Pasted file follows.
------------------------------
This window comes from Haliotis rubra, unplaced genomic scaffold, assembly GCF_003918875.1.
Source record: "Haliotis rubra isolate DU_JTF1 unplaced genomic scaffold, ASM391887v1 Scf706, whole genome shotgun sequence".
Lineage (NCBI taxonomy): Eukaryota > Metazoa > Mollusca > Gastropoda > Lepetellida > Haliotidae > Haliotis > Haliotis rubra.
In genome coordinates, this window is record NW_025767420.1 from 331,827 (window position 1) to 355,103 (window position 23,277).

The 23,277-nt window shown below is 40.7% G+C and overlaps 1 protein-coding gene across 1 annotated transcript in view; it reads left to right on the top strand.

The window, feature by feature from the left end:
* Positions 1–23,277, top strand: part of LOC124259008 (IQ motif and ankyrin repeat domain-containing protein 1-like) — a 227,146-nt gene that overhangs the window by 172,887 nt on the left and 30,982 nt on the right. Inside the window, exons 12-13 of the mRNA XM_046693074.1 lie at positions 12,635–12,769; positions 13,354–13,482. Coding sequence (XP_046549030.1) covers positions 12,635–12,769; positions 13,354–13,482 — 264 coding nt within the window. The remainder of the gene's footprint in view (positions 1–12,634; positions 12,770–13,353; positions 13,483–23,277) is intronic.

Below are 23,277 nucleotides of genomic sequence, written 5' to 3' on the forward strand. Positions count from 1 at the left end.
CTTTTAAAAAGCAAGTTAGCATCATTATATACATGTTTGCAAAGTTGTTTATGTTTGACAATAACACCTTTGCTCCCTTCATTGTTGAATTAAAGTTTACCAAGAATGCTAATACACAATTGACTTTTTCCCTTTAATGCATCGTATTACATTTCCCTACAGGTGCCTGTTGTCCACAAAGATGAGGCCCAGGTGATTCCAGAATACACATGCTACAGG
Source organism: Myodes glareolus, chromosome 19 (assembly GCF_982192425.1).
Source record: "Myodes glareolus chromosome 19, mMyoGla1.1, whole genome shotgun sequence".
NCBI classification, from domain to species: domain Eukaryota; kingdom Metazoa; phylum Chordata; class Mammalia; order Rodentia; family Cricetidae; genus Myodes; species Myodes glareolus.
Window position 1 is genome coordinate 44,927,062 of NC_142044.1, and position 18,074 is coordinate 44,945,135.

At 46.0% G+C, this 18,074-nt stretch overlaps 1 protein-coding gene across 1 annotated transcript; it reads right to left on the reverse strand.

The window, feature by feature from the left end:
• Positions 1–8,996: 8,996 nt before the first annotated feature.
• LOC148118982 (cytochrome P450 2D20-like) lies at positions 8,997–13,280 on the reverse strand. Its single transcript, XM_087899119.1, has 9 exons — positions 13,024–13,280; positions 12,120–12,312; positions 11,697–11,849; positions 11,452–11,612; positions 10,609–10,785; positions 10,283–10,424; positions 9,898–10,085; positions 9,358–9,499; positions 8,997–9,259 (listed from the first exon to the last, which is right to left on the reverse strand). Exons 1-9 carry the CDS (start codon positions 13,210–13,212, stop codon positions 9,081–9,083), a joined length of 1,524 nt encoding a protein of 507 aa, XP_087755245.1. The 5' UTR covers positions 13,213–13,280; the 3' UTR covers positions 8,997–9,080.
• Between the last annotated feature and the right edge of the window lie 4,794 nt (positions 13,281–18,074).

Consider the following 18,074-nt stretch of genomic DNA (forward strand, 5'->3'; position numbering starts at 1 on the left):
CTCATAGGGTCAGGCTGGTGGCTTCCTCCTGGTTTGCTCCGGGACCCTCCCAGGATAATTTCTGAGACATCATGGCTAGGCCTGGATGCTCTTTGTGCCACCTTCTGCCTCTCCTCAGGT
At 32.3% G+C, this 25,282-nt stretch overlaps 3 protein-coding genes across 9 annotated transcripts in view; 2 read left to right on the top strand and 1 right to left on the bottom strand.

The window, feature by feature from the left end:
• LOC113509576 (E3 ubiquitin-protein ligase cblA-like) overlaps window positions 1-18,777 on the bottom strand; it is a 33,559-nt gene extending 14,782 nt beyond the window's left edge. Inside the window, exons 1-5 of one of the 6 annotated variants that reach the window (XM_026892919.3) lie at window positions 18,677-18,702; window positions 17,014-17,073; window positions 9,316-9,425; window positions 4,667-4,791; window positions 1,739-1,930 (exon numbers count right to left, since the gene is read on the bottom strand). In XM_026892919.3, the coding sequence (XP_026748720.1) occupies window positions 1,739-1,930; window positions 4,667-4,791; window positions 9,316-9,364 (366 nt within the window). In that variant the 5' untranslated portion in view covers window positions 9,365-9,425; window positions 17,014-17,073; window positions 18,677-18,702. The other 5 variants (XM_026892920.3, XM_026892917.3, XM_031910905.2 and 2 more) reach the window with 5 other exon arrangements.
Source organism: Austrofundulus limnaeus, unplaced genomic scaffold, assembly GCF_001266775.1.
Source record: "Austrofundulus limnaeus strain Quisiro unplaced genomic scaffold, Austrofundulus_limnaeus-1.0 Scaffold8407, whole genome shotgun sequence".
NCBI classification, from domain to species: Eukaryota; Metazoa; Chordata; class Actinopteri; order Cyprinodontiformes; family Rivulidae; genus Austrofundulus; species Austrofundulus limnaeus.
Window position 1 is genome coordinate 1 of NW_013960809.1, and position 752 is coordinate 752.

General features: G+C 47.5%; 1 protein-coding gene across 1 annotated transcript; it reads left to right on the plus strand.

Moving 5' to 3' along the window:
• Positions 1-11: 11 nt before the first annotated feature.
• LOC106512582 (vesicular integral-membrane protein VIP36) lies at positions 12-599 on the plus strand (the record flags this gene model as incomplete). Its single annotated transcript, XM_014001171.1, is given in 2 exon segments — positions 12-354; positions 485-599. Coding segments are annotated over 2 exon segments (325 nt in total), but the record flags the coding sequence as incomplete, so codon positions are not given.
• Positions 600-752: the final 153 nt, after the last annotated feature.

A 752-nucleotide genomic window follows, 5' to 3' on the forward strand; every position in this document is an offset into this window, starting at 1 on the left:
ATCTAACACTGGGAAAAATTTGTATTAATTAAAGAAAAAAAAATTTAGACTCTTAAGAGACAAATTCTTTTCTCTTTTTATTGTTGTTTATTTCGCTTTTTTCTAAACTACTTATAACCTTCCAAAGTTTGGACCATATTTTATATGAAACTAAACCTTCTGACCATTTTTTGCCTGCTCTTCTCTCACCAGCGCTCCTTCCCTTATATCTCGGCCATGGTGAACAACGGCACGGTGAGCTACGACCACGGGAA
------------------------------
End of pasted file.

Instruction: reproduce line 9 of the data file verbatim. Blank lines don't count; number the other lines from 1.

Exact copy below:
CTTTTAAAAAGCAAGTTAGCATCATTATATACATGTTTGCAAAGTTGTTTATGTTTGACAATAACACCTTTGCTCCCTTCATTGTTGAATTAAAGTTTACCAAGAATGCTAATACACAATTGACTTTTTCCCTTTAATGCATCGTATTACATTTCCCTACAGGTGCCTGTTGTCCACAAAGATGAGGCCCAGGTGATTCCAGAATACACATGCTACAGG